Certainly the Fulham players and Silva felt so. Referee Michael Oliver consulted with his assistant but awarded the goal and wasn’t invited to view the incident as VAR Tony Harrington didn’t see an obvious error.
But most of the rest of the Etihad did when the helpful video screen operator replayed the goal, and Fulham went beserk, beseeching Oliver to take a view, which, of course, by now he couldn’t.
The Norwegian goal machine atoned for his error from 12 yards last time out against Sheffield United by sending Bernd Leno the wrong way
Marco Silva was left seething after Nathan Ake’s goal put City ahead before half-time – with a lengthy VAR check going City’s way
Despite swiftly equalising through defender Tim Ream, it was a chastening day at the office for the west London outfit
Adama Traore came off the bench for a late cameo, replacing Harry Wilson in attack for the final 10 minutes of the encounter
With City in a commanding position, Juanma Lillo was able to hand several youngsters some minutes, including Oscar Bobb
MAN CITY (4-2-3-1): Ederson; Walker, Dias, Akanji, Ake; Rodri (Silva 76′), Kovacic (Phillips 84′); Doku (Gómez 76′), Álvarez (Lewis 90′), Foden (Bobb 90′); Haaland
Subs: Ortega, Gvardiol, Nunes, Carson
Goals: Alvarez 31′, Ake 45+5′, Haaland 58, 70′ (P), 90+5′
Booked: Rodri, Silva
Manager: Juanma Lillo
FULHAM (4-3-3): Leno; Tete (Castagne 73′), Diop, Ream, Robinson; Pereira, Reed, Cairney (Harris 16′); Wilson (Traoré 81′), Jiménez (Carvalho 81′), De Cordova-Reid (Willian 73′)
Subs: Rodák, Bassey, Vinícius, Francois
Goal: Ream 33′
Booked: Diop, Robinson, Pereira, De Cordova-Reid
Manager: Marco Silva
Referee: Michael Oliver
At one point it looked as though the game wouldn’t resume, so animated were Fulham. When it did, Fulham assistant Luis Boa Morte rolled a second ball on the pitch twice, to delay it further, presumably hoping some kind of reprieve could be found.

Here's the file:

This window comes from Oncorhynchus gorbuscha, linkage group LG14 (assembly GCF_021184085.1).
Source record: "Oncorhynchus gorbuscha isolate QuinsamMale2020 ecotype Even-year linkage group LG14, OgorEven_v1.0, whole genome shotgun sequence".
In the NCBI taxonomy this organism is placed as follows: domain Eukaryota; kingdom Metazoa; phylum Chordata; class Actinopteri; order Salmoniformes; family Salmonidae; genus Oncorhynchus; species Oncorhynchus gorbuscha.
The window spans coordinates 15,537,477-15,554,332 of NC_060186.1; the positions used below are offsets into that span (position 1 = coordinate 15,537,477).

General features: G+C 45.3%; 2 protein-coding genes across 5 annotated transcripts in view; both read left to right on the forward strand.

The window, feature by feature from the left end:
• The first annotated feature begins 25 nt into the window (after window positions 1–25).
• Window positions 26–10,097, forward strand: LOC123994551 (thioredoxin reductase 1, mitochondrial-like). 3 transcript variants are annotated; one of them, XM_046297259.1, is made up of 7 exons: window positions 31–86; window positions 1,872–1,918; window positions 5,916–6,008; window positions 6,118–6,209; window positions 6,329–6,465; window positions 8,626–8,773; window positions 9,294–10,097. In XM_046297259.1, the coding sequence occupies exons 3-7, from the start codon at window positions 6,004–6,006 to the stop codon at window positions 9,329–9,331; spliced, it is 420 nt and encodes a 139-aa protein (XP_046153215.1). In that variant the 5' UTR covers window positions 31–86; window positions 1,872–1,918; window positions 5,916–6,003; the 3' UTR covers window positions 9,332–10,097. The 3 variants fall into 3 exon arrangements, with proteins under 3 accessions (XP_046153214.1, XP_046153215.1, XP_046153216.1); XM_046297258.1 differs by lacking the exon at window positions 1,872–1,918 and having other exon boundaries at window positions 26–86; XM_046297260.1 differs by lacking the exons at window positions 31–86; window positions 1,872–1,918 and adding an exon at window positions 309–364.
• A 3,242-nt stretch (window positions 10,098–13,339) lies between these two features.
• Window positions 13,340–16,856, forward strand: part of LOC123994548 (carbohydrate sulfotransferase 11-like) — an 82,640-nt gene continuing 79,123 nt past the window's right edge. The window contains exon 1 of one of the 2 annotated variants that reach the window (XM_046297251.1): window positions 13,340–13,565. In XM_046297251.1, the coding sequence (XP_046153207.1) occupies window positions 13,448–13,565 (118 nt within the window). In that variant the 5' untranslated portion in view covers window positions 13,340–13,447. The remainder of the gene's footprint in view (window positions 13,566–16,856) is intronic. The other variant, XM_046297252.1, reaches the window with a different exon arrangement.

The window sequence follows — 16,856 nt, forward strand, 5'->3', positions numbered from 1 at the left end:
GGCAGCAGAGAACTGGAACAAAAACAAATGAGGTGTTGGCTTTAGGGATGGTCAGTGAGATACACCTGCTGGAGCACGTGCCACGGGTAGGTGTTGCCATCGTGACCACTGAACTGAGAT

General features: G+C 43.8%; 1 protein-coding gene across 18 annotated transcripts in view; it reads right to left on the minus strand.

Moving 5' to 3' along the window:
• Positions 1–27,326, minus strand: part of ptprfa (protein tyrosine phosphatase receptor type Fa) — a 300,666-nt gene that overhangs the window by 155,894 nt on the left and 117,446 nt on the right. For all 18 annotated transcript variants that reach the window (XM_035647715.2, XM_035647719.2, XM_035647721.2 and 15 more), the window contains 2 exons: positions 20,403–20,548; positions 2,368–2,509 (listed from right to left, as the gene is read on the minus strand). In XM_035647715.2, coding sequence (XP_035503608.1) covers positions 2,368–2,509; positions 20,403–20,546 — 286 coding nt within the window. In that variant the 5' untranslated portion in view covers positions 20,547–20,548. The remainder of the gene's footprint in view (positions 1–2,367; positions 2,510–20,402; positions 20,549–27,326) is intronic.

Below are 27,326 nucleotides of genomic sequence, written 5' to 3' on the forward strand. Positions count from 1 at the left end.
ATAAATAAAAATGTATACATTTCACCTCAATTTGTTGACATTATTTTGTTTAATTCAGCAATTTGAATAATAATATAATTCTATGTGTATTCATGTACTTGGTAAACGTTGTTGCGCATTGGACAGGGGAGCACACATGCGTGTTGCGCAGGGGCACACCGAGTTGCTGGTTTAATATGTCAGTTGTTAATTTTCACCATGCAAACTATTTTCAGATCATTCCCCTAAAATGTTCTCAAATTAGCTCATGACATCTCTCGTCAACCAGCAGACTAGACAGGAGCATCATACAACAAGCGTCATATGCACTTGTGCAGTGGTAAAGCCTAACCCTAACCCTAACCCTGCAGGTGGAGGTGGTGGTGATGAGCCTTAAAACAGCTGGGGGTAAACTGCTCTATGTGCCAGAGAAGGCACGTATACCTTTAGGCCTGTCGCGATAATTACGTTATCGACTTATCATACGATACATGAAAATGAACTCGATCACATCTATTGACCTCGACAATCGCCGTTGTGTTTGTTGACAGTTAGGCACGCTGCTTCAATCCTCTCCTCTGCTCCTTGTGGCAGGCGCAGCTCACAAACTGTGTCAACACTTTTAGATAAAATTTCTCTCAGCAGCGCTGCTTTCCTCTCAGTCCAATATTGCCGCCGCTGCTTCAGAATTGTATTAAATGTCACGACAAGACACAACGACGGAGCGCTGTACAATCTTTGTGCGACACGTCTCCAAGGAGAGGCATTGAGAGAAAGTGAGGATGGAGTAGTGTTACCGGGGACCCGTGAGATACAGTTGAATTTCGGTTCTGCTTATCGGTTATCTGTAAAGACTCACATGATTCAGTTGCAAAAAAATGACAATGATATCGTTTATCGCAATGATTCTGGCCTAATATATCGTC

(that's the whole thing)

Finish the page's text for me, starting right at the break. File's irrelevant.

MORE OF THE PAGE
Those are the breaks that make your life near impossible if you’re Fulham. After which, the second half was entirely predictable. On 58 minutes, Rodri played a through ball which Alvarez touched on and which deflected off Ream into Erling’s Haaland path and the conclusion was inevitable, Leno stretching vainly to keep the strike out.
The fourth will have only added to Fulham’s sense of grievance, coming by way of a Haaland penalty. Alvarez was doing his sprinting and darting thing that so confuses defenders and Issa Diop, the wrong side of him, panicked and pushed. The penalty was awarded, taken and scored by Haaland, who also doesn’t need extra help.
Poor Fulham. Just when it looked like they might get way with something respectable, Sergio Gomez used the final seconds of injury time to dash down the left, turn his defender inside out, before pulling back for Haaland to score his seventh City hat-trick just over a year after he arrived. 5-1 the records will say but that only tells a fraction of the story.
Fulham had put in a decent tactical performance in the first half that was causing City some discomfort, Ream netting the fruit of their labours